TMZ.com reported exclusively yesterday that Angeline Jolie‘s brother James Haven was the unwitting source of those Brangelina-Shiloh baby shower pics that were stolen. Reading about this made me feel better about my own absent-mindedness because at least I can say, “I’ve never done anything as dumb as what Lurch did.”
Haven took pictures of his sister, Brad Pitt and Shiloh Jolie-Pitt at the baby shower in Namibia. But his camera broke soon after and when he returned to Los Angeles he took it to a Best Buy outlet (where be bought it) and asked them to fix it under the warranty. Best Buy sent the camera to Precision Camera and Video Repair in Enfield, Connecticut, and two Precision employees — Bill Keyes and Adam Beckwith — ID’ed the photos, downloaded them, tried to sell them and were busted by the FBI and Massachucetts authorities. For whatever reason it didn’t occur to Haven to — hello? — remove the digital card containing the photos before handing it over to Best Buy.
Whether or not this rumor about Johnny Depp joining I Am Legend turns out to be true, I’ve never been able to muster a shard of interest in this upcoming Warner Bros. sci-fier, which will shot in September with Will Smith toplining. The basic rundown — the last non-toxic guy in L.A. following a biological war has to fight off hordes of nocturnal mutants — indicates another bleak-ass, the-world-has-gone-to-shit zombie movie with this or that variation. The fact that Legend is being directed by Constantine‘s Francis Lawrence ony makes it sound grimmer. I started to read Mark Protosevich‘s script three or four years ago (was it farther back?) and gave up. And I never cared very much for Omega Man, a 1971 adaptation of Richard Matheson‘s original novel with Charlton Heston.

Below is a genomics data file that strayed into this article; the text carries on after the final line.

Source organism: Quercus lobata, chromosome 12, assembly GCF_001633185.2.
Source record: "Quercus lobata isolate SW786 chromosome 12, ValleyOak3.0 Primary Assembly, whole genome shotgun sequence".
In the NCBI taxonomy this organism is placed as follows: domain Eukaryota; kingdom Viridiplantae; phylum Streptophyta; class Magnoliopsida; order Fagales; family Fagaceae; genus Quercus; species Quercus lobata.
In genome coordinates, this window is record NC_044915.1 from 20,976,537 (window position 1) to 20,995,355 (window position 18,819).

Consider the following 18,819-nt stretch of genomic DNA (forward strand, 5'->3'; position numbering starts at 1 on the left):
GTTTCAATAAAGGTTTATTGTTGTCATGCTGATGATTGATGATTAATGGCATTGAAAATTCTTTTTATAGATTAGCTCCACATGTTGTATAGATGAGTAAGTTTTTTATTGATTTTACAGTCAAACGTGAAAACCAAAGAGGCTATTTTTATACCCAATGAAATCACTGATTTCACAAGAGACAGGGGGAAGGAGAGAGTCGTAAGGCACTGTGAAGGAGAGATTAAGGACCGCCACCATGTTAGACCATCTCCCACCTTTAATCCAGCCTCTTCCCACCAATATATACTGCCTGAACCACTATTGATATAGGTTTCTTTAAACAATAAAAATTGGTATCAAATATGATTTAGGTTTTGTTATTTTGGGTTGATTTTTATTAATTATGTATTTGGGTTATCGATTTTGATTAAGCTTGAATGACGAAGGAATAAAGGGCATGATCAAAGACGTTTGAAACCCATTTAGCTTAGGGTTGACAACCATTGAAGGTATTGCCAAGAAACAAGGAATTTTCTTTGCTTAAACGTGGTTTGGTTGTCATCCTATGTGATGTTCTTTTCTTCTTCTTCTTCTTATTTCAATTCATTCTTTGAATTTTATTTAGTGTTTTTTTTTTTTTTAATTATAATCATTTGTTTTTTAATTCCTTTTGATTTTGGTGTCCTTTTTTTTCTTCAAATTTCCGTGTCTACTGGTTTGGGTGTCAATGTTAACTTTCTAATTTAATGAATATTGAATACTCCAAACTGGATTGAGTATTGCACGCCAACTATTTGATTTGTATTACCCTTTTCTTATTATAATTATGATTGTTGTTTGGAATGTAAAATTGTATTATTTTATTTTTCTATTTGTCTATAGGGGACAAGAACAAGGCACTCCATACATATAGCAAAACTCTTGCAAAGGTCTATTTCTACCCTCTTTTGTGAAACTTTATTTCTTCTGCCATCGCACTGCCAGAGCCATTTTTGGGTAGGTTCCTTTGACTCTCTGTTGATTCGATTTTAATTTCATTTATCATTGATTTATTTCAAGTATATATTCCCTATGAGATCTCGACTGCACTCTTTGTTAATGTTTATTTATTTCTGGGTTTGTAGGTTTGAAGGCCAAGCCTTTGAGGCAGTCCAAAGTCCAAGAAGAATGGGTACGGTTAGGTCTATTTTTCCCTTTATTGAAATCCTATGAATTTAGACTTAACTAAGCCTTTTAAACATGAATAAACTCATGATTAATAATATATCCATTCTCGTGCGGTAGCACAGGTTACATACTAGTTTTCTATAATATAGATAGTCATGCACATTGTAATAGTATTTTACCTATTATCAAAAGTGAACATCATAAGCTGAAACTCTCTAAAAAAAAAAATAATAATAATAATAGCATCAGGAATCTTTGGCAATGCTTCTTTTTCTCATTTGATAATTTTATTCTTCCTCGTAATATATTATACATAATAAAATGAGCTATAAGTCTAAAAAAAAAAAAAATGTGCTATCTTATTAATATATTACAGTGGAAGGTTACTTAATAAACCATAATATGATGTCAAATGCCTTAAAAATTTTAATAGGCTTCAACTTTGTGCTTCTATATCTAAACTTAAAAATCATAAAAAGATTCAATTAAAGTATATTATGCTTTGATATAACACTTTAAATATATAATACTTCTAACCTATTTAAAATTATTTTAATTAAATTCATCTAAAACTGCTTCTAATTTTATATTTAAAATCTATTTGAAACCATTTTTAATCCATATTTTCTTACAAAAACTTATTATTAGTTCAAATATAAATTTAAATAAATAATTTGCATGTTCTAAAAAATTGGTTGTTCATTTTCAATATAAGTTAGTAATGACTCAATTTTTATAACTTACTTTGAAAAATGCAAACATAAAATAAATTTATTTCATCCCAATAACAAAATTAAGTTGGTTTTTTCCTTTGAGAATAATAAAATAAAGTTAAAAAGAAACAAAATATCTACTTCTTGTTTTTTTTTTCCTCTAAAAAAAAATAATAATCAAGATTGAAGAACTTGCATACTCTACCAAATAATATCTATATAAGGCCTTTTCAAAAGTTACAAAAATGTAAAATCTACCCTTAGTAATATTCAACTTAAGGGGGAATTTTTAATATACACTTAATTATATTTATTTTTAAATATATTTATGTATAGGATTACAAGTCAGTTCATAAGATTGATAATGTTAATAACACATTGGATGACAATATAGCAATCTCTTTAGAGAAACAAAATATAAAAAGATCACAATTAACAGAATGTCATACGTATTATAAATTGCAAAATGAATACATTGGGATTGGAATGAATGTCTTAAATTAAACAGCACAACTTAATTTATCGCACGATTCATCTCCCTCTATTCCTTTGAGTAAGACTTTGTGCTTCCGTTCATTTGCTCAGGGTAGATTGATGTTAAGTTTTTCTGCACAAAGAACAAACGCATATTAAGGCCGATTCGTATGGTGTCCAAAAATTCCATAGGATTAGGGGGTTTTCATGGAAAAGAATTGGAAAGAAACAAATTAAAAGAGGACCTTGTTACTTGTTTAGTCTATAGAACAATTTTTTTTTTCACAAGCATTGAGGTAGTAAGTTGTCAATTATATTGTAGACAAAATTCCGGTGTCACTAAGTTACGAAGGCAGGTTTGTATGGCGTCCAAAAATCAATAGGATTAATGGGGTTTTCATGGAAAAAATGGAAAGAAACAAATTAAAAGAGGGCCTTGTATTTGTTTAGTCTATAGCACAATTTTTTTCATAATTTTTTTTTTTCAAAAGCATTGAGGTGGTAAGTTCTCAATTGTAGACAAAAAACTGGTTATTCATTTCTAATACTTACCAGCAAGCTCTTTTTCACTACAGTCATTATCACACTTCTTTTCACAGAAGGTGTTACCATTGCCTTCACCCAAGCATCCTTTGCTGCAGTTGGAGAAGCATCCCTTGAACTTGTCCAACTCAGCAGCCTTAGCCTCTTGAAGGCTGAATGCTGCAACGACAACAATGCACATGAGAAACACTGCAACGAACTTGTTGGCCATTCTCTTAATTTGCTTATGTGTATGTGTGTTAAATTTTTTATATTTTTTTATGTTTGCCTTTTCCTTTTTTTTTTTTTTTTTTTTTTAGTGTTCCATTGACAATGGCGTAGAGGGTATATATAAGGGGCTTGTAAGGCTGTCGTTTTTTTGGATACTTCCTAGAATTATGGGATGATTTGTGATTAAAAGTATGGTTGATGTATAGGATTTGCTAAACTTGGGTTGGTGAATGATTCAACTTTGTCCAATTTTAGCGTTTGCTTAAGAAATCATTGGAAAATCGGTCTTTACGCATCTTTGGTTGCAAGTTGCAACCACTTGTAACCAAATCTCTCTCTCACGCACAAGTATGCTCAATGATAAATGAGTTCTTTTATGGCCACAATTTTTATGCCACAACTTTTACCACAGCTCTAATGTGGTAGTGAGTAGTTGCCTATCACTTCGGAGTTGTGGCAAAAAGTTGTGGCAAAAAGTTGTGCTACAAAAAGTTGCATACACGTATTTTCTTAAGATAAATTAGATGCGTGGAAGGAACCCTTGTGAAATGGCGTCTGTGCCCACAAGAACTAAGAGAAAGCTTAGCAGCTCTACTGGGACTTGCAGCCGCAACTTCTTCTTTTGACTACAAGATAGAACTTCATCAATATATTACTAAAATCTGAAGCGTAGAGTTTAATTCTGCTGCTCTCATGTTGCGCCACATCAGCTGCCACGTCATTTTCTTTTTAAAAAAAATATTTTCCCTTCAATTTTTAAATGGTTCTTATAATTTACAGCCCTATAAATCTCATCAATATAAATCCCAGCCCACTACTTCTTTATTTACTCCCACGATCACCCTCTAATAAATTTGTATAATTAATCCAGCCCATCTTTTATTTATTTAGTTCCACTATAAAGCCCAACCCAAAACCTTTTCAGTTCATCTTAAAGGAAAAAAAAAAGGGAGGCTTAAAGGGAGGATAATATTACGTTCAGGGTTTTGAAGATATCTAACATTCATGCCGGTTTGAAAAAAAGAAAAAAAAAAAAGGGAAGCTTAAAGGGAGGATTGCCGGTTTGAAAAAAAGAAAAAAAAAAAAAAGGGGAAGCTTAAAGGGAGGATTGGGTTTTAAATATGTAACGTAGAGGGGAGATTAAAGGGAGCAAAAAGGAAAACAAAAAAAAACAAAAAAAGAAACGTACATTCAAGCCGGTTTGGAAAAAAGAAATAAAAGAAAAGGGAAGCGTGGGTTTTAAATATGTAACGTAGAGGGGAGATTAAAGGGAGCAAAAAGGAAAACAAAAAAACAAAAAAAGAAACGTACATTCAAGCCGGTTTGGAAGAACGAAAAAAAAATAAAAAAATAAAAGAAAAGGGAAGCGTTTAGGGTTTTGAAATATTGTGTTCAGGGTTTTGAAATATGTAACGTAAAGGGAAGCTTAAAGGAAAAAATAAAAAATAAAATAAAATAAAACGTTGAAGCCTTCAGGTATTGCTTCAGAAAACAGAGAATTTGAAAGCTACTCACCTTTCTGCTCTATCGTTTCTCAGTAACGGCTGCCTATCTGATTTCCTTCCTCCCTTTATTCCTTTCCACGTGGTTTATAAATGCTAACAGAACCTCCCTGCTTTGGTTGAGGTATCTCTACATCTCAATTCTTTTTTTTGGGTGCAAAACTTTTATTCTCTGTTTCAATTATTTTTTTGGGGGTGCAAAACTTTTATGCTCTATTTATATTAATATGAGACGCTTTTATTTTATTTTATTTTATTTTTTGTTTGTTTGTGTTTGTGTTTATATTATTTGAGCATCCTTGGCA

So Keith Richards has definitely agreed to do a walk-on in the third Pirates movie…break out the Dom Perignon. This completes the circle in that Johnny Depp has always said Richards was his inspiration in portraying Cpt. Jack Sparrow. Richards will almost certainly play Captain Jack’s dad or eccentric uncle…a mentor of some kind.